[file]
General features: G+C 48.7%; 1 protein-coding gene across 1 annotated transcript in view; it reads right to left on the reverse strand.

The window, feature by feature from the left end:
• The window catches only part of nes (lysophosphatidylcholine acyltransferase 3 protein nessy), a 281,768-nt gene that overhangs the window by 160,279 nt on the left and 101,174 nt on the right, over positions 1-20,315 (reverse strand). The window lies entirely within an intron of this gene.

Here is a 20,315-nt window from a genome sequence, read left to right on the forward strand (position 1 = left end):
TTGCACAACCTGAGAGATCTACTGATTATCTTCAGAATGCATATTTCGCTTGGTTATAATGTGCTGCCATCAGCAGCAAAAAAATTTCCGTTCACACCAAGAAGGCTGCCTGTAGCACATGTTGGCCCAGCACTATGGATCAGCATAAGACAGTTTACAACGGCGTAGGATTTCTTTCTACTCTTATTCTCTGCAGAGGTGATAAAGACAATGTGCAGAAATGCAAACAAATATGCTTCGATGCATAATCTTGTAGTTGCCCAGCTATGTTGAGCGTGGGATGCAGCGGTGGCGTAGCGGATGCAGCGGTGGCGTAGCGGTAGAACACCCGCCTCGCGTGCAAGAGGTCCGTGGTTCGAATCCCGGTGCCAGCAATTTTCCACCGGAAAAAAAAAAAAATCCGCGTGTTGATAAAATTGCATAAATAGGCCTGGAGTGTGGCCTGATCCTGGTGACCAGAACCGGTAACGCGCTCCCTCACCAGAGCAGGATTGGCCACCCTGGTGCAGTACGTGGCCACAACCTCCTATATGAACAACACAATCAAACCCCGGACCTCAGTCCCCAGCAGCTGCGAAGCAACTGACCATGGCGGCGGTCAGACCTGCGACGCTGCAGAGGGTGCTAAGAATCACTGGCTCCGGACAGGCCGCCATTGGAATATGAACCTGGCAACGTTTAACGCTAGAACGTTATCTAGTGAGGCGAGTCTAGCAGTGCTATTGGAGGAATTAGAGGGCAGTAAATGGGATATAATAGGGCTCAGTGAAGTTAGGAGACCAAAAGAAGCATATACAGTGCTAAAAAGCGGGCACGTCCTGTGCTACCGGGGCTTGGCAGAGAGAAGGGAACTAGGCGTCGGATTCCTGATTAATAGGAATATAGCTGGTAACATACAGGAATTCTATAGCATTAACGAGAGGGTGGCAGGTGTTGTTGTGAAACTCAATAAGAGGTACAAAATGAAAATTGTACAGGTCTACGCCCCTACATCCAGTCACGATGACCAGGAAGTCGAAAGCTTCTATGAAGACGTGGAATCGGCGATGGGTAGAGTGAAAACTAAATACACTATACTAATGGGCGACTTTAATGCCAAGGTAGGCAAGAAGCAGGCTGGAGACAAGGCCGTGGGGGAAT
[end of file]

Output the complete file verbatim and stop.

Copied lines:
General features: G+C 48.7%; 1 protein-coding gene across 1 annotated transcript in view; it reads right to left on the reverse strand.

The window, feature by feature from the left end:
• The window catches only part of nes (lysophosphatidylcholine acyltransferase 3 protein nessy), a 281,768-nt gene that overhangs the window by 160,279 nt on the left and 101,174 nt on the right, over positions 1-20,315 (reverse strand). The window lies entirely within an intron of this gene.

Here is a 20,315-nt window from a genome sequence, read left to right on the forward strand (position 1 = left end):
TTGCACAACCTGAGAGATCTACTGATTATCTTCAGAATGCATATTTCGCTTGGTTATAATGTGCTGCCATCAGCAGCAAAAAAATTTCCGTTCACACCAAGAAGGCTGCCTGTAGCACATGTTGGCCCAGCACTATGGATCAGCATAAGACAGTTTACAACGGCGTAGGATTTCTTTCTACTCTTATTCTCTGCAGAGGTGATAAAGACAATGTGCAGAAATGCAAACAAATATGCTTCGATGCATAATCTTGTAGTTGCCCAGCTATGTTGAGCGTGGGATGCAGCGGTGGCGTAGCGGATGCAGCGGTGGCGTAGCGGTAGAACACCCGCCTCGCGTGCAAGAGGTCCGTGGTTCGAATCCCGGTGCCAGCAATTTTCCACCGGAAAAAAAAAAAAATCCGCGTGTTGATAAAATTGCATAAATAGGCCTGGAGTGTGGCCTGATCCTGGTGACCAGAACCGGTAACGCGCTCCCTCACCAGAGCAGGATTGGCCACCCTGGTGCAGTACGTGGCCACAACCTCCTATATGAACAACACAATCAAACCCCGGACCTCAGTCCCCAGCAGCTGCGAAGCAACTGACCATGGCGGCGGTCAGACCTGCGACGCTGCAGAGGGTGCTAAGAATCACTGGCTCCGGACAGGCCGCCATTGGAATATGAACCTGGCAACGTTTAACGCTAGAACGTTATCTAGTGAGGCGAGTCTAGCAGTGCTATTGGAGGAATTAGAGGGCAGTAAATGGGATATAATAGGGCTCAGTGAAGTTAGGAGACCAAAAGAAGCATATACAGTGCTAAAAAGCGGGCACGTCCTGTGCTACCGGGGCTTGGCAGAGAGAAGGGAACTAGGCGTCGGATTCCTGATTAATAGGAATATAGCTGGTAACATACAGGAATTCTATAGCATTAACGAGAGGGTGGCAGGTGTTGTTGTGAAACTCAATAAGAGGTACAAAATGAAAATTGTACAGGTCTACGCCCCTACATCCAGTCACGATGACCAGGAAGTCGAAAGCTTCTATGAAGACGTGGAATCGGCGATGGGTAGAGTGAAAACTAAATACACTATACTAATGGGCGACTTTAATGCCAAGGTAGGCAAGAAGCAGGCTGGAGACAAGGCCGTGGGGGAAT